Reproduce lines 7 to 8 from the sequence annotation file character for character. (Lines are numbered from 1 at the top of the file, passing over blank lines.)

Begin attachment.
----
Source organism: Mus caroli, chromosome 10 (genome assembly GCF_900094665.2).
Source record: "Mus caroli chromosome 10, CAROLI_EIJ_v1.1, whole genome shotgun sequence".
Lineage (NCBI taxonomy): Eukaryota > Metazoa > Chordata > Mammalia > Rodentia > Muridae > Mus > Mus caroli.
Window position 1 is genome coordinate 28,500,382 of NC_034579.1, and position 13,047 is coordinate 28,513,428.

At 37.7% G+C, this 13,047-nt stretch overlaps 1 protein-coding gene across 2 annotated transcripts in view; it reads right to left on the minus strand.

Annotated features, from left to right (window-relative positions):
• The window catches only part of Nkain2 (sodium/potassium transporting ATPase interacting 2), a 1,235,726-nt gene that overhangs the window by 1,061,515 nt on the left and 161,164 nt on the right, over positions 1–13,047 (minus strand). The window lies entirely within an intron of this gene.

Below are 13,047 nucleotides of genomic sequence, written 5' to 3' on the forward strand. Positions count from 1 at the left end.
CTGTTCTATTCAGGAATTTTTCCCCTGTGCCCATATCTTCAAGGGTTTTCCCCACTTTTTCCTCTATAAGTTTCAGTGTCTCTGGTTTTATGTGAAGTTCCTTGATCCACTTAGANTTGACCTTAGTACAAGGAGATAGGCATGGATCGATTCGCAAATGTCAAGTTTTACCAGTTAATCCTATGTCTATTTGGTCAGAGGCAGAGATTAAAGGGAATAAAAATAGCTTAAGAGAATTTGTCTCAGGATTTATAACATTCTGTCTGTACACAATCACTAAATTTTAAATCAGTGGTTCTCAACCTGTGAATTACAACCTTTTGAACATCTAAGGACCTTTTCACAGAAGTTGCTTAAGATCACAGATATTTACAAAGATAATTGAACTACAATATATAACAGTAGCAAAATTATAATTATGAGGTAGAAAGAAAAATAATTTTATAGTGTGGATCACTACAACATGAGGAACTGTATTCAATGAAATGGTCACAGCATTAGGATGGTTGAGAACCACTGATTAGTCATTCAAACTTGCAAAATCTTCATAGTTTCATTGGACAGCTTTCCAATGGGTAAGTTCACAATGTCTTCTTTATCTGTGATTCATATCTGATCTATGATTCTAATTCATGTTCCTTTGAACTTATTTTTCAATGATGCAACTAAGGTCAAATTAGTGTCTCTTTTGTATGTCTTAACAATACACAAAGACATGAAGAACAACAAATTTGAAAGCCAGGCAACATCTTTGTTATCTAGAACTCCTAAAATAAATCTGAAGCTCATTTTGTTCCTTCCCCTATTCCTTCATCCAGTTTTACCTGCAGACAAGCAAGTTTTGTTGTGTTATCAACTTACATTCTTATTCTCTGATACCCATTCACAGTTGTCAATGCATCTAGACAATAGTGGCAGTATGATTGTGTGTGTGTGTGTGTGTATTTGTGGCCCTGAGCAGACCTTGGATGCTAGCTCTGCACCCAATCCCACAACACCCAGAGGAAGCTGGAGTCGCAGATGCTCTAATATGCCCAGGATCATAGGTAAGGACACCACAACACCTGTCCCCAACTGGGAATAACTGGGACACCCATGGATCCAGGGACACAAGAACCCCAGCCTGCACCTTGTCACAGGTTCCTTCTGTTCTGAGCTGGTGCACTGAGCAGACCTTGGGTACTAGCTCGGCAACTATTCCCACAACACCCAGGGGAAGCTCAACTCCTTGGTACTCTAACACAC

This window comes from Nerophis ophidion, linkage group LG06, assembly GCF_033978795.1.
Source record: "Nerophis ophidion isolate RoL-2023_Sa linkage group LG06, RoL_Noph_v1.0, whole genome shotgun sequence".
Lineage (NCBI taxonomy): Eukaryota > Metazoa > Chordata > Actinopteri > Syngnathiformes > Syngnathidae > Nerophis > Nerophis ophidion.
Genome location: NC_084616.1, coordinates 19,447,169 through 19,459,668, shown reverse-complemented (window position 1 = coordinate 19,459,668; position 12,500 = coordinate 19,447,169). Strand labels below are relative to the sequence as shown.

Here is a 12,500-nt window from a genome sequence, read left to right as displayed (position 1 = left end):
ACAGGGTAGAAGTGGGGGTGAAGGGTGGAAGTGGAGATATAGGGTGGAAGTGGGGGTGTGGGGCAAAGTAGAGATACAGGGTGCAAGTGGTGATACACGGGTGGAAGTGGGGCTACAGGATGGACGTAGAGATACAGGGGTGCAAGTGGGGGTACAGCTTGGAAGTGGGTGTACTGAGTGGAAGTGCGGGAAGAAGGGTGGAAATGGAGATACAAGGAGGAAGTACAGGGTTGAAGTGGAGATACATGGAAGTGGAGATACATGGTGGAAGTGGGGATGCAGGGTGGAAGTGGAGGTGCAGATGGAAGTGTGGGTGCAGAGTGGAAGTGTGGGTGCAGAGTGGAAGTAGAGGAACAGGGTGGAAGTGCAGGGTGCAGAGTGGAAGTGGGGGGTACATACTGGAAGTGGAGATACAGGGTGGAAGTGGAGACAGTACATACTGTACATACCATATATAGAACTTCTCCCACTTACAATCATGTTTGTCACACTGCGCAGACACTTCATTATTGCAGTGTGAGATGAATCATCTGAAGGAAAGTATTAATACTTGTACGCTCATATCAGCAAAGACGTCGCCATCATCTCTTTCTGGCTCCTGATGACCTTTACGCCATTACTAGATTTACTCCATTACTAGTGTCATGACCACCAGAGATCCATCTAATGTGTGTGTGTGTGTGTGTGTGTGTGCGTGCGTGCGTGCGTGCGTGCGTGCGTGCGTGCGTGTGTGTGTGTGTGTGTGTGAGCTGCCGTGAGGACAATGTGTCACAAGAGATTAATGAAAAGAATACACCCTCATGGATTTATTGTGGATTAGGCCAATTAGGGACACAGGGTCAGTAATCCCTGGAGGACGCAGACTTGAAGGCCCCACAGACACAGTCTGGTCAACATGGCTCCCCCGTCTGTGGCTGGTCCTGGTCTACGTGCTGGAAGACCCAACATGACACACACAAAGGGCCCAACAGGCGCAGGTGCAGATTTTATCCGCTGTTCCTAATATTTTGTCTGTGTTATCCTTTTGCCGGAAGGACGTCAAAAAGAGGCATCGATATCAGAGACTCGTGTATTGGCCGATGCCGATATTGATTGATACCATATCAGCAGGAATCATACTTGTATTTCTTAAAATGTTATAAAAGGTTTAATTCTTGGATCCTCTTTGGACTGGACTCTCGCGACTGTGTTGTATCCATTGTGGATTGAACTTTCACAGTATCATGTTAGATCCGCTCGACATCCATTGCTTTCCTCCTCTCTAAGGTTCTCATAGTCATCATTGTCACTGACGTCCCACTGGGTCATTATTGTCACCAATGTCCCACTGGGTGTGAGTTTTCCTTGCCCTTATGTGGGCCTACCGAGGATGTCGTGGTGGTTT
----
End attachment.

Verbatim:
• The window catches only part of Nkain2 (sodium/potassium transporting ATPase interacting 2), a 1,235,726-nt gene that overhangs the window by 1,061,515 nt on the left and 161,164 nt on the right, over positions 1–13,047 (minus strand). The window lies entirely within an intron of this gene.

Below are 13,047 nucleotides of genomic sequence, written 5' to 3' on the forward strand. Positions count from 1 at the left end.